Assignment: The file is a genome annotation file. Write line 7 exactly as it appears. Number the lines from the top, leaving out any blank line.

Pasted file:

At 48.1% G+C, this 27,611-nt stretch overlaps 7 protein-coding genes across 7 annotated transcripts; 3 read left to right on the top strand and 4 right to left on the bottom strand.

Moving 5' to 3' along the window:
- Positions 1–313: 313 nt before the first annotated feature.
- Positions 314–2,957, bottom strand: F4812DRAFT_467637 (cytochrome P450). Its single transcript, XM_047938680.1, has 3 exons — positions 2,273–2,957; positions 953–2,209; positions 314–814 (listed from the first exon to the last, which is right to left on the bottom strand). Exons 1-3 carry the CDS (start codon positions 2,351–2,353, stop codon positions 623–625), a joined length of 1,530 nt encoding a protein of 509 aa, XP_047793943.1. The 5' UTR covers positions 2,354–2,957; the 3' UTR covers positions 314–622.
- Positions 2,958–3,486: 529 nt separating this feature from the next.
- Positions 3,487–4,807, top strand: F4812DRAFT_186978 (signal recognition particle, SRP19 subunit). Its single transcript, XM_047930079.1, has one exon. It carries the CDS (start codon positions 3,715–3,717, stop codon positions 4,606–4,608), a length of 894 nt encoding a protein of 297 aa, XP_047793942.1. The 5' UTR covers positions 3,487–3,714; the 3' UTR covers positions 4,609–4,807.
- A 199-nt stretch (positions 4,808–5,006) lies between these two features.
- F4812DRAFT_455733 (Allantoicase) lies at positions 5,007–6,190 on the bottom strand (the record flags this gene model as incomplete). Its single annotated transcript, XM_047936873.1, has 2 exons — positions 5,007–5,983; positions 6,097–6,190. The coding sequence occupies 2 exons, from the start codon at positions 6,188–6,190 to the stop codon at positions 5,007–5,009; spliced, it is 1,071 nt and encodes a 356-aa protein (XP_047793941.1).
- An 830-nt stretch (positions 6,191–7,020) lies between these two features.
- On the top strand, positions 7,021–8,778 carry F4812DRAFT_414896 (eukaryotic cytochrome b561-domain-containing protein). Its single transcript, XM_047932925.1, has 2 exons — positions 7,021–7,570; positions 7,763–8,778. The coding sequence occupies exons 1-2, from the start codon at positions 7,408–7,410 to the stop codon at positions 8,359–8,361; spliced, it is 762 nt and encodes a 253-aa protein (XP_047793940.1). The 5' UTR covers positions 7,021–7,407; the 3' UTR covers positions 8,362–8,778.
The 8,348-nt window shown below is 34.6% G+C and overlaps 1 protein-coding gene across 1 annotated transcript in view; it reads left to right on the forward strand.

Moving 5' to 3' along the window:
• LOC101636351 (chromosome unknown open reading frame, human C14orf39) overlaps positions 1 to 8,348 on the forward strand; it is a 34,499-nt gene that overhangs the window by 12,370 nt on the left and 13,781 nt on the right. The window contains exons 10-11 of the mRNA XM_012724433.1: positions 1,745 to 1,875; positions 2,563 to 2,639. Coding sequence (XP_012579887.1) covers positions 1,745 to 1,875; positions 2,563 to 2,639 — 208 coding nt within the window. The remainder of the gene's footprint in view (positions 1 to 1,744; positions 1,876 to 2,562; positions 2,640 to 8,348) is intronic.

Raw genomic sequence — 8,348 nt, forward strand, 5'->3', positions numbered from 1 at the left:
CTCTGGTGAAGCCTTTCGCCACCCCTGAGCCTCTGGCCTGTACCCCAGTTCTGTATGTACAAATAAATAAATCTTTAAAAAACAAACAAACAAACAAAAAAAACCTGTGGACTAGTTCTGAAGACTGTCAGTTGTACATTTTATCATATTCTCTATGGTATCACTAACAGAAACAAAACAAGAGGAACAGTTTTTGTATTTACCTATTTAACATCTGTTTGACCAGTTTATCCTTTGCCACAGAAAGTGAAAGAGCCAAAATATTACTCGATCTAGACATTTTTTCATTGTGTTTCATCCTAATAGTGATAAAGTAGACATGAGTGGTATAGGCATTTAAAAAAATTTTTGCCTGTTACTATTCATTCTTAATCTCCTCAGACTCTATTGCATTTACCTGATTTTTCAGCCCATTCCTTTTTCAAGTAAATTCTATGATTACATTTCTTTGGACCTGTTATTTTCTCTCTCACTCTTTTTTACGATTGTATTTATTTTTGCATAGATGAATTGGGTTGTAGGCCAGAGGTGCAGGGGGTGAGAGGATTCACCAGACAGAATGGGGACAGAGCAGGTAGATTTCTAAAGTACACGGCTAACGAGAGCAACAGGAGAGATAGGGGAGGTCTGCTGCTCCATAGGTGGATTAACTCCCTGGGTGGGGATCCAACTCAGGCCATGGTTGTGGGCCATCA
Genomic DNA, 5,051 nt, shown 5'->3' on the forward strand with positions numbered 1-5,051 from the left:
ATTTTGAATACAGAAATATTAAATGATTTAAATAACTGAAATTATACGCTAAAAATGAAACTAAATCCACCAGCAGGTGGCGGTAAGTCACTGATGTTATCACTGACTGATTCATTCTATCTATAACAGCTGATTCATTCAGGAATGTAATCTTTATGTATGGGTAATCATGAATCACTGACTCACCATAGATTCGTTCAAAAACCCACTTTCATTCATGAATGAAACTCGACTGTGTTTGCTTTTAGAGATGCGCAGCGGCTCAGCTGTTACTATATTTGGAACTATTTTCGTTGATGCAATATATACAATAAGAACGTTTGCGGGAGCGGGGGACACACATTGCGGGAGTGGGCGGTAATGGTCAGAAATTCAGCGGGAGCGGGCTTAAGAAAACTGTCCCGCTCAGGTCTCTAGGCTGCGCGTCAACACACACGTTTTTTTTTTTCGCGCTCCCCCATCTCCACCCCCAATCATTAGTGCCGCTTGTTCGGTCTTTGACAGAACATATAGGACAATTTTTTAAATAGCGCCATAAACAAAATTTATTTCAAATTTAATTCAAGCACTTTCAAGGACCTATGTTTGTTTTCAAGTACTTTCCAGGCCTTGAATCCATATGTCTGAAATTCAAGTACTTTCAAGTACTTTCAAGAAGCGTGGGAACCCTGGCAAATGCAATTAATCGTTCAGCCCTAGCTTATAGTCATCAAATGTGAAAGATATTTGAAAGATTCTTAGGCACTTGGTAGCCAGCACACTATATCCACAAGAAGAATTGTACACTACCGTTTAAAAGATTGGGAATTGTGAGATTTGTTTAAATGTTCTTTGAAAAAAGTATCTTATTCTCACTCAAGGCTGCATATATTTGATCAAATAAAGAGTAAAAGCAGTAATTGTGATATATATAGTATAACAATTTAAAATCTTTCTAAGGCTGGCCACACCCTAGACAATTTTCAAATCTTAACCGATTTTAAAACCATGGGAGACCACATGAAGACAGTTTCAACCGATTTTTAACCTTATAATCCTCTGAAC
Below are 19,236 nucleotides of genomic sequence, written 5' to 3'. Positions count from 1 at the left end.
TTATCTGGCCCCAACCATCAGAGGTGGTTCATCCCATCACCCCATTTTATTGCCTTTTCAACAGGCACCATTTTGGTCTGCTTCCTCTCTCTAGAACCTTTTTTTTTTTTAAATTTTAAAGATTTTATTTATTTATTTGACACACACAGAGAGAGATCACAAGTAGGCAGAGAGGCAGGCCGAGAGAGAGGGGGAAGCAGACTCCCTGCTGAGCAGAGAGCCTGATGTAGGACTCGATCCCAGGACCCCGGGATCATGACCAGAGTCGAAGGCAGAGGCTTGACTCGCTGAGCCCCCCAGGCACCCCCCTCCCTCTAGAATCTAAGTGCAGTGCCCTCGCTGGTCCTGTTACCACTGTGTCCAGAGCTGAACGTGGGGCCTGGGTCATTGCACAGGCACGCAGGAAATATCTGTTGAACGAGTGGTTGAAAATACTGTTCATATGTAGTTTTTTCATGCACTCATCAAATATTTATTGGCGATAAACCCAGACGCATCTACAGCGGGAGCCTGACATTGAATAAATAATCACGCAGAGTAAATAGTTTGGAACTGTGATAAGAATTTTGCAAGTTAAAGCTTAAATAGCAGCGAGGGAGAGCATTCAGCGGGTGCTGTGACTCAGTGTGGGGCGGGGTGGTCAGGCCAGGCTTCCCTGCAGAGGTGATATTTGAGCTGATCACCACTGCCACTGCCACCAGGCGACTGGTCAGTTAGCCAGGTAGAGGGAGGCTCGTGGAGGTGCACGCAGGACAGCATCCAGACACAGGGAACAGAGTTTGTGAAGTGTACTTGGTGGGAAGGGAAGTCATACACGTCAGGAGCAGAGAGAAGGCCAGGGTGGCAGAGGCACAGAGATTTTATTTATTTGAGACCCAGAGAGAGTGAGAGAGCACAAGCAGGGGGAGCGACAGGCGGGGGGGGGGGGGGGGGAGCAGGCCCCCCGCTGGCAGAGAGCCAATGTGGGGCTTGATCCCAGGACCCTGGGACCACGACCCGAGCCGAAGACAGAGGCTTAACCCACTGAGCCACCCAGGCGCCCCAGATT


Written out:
- A 199-nt stretch (positions 4,808–5,006) lies between these two features.